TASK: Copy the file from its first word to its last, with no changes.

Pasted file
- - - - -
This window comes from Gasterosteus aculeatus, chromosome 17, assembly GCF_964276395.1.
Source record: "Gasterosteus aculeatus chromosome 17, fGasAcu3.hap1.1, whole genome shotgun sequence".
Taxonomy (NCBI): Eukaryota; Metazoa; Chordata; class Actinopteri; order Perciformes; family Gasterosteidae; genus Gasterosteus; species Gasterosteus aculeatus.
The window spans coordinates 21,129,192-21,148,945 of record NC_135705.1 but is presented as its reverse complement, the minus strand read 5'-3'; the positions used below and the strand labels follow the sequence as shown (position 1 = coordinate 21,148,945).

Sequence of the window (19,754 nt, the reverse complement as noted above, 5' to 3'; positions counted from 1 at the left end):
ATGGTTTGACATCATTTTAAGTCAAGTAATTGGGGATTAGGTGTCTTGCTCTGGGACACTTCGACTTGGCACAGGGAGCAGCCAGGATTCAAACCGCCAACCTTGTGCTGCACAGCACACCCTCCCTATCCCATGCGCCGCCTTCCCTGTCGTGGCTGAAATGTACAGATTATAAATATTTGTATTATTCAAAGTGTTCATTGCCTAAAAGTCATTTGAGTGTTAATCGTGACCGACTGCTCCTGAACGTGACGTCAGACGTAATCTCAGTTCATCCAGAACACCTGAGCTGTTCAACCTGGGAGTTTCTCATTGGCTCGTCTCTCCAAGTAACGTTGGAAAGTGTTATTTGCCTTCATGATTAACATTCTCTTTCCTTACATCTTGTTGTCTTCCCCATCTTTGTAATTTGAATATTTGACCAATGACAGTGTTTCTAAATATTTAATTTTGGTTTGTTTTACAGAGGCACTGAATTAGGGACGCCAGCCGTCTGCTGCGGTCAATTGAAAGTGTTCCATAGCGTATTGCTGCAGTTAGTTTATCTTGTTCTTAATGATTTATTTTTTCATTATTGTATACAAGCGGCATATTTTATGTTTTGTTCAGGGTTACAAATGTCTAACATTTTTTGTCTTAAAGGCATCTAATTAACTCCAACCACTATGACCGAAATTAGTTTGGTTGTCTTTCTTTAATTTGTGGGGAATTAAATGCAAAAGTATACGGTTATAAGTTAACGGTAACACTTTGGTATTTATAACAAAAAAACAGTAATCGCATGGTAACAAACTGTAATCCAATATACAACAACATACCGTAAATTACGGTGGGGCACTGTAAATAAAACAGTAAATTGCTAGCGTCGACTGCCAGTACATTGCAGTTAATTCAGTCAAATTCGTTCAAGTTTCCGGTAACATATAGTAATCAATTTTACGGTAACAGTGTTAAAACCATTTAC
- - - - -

This window comes from Gasterosteus aculeatus, chromosome 17, assembly GCF_964276395.1.
Source record: "Gasterosteus aculeatus chromosome 17, fGasAcu3.hap1.1, whole genome shotgun sequence".
Taxonomy (NCBI): Eukaryota; Metazoa; Chordata; class Actinopteri; order Perciformes; family Gasterosteidae; genus Gasterosteus; species Gasterosteus aculeatus.
The window spans coordinates 21,129,192-21,148,945 of record NC_135705.1 but is presented as its reverse complement, the minus strand read 5'-3'; the positions used below and the strand labels follow the sequence as shown (position 1 = coordinate 21,148,945).

Sequence of the window (19,754 nt, the reverse complement as noted above, 5' to 3'; positions counted from 1 at the left end):
ATGGTTTGACATCATTTTAAGTCAAGTAATTGGGGATTAGGTGTCTTGCTCTGGGACACTTCGACTTGGCACAGGGAGCAGCCAGGATTCAAACCGCCAACCTTGTGCTGCACAGCACACCCTCCCTATCCCATGCGCCGCCTTCCCTGTCGTGGCTGAAATGTACAGATTATAAATATTTGTATTATTCAAAGTGTTCATTGCCTAAAAGTCATTTGAGTGTTAATCGTGACCGACTGCTCCTGAACGTGACGTCAGACGTAATCTCAGTTCATCCAGAACACCTGAGCTGTTCAACCTGGGAGTTTCTCATTGGCTCGTCTCTCCAAGTAACGTTGGAAAGTGTTATTTGCCTTCATGATTAACATTCTCTTTCCTTACATCTTGTTGTCTTCCCCATCTTTGTAATTTGAATATTTGACCAATGACAGTGTTTCTAAATATTTAATTTTGGTTTGTTTTACAGAGGCACTGAATTAGGGACGCCAGCCGTCTGCTGCGGTCAATTGAAAGTGTTCCATAGCGTATTGCTGCAGTTAGTTTATCTTGTTCTTAATGATTTATTTTTTCATTATTGTATACAAGCGGCATATTTTATGTTTTGTTCAGGGTTACAAATGTCTAACATTTTTTGTCTTAAAGGCATCTAATTAACTCCAACCACTATGACCGAAATTAGTTTGGTTGTCTTTCTTTAATTTGTGGGGAATTAAATGCAAAAGTATACGGTTATAAGTTAACGGTAACACTTTGGTATTTATAACAAAAAAACAGTAATCGCATGGTAACAAACTGTAATCCAATATACAACAACATACCGTAAATTACGGTGGGGCACTGTAAATAAAACAGTAAATTGCTAGCGTCGACTGCCAGTACATTGCAGTTAATTCAGTCAAATTCGTTCAAGTTTCCGGTAACATATAGTAATCAATTTTACGGTAACAGTGTTAAAACCATTTAC